Skip to main content

Mathematics: Get Started

algebra, applied_mathematics, combinatorics, computational_mathematics, differential_equations, geometry, mathematical_biology, mathematics_study_and_teaching, probability_and_statistics

Find a Topic

Where to Find Ideas

  • Class discussions or readings
  • Presentations at relevant conferences
  • Articles in discipline related journals and trade publications
  • Relevant current events

Popular Journals in Your Field

Plus Magazine
Free online journal of articles from the top mathematicians and science writers.

The Mathematical Gazette
Covers conservation, the natural world, wildlife, foreign lands & people, urban problems and astronomy.

Mathematics Magazine
International peer-reviewed journal.

Gather Background Information

Search Gale Virtual Reference Library

Why Should I Start with Background Information?

  • Gain familiarity with the topic
  • Identify more specific aspects of the topic on which to focus
  • Provide context and identify differing perspectives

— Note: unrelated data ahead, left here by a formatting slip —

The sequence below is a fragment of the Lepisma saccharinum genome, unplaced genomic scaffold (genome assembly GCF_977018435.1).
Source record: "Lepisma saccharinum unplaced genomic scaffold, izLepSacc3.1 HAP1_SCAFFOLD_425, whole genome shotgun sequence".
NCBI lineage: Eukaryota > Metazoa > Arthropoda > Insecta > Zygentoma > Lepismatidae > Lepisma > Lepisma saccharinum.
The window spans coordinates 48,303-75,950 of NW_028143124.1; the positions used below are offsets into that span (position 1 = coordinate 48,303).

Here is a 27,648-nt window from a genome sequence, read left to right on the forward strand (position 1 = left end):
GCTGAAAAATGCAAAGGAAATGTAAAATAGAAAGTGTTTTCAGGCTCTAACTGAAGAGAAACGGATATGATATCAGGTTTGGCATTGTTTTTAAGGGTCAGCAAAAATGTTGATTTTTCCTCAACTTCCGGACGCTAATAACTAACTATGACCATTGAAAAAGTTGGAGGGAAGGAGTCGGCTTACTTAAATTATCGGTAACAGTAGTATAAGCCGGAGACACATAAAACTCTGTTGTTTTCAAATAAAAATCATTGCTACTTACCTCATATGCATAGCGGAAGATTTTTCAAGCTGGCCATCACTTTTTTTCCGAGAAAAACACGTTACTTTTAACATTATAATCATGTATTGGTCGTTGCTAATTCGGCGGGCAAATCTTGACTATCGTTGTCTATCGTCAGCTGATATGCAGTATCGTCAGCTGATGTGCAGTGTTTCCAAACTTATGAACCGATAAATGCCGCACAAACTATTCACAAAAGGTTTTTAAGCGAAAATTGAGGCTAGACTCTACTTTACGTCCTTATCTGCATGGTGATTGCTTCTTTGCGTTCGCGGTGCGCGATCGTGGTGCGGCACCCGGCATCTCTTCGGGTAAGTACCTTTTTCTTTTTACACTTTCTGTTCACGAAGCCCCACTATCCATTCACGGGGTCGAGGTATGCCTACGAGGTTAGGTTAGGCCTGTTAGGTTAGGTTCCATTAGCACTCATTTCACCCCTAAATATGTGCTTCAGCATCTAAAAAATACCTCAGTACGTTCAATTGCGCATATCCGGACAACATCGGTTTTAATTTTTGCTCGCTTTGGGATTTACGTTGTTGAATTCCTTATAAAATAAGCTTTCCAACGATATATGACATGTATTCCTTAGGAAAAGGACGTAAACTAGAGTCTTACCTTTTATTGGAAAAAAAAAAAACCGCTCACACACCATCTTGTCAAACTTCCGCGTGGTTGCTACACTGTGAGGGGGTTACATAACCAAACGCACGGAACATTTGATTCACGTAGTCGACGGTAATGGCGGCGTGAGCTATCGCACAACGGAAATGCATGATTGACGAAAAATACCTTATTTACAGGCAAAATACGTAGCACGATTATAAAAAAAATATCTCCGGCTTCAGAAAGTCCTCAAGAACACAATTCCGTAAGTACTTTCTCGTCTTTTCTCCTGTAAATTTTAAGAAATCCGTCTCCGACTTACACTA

• Identify experts related to the topic

Narrow a Topic

Narrowing a topic requires you to be more specific about your research interest and can help you to develop a thesis.

Questions to Narrow Your Topic

  • Who? Who is the specific person/group to which you would like to limit your research?
  • What? What specific aspect of the broad topic idea is interesting to you?
  • Where? To which specific geographic area or region would you like to limit your research?
  • When? On what time period would you like your research focused?
  • Why? Why do you think this is an important/interesting topic?

What is a Thesis Statement?

A thesis is typically a one sentence statement in the first paragraph, or beginning, of your project that states your purpose. Thesis statements should be specific, detailed, and meaningful. An abridged form can often be used as the title of the paper; for example,"Classifying quadratic quantum P 2 s by using graded skew Clifford algebras."

How to Develop a Good Research Topic

How to Use Gale Virtual Reference Library

Helpful Handout :: Narrowing Your Topic

This handout illustrates how a research question develops from a broad topic to a focused question.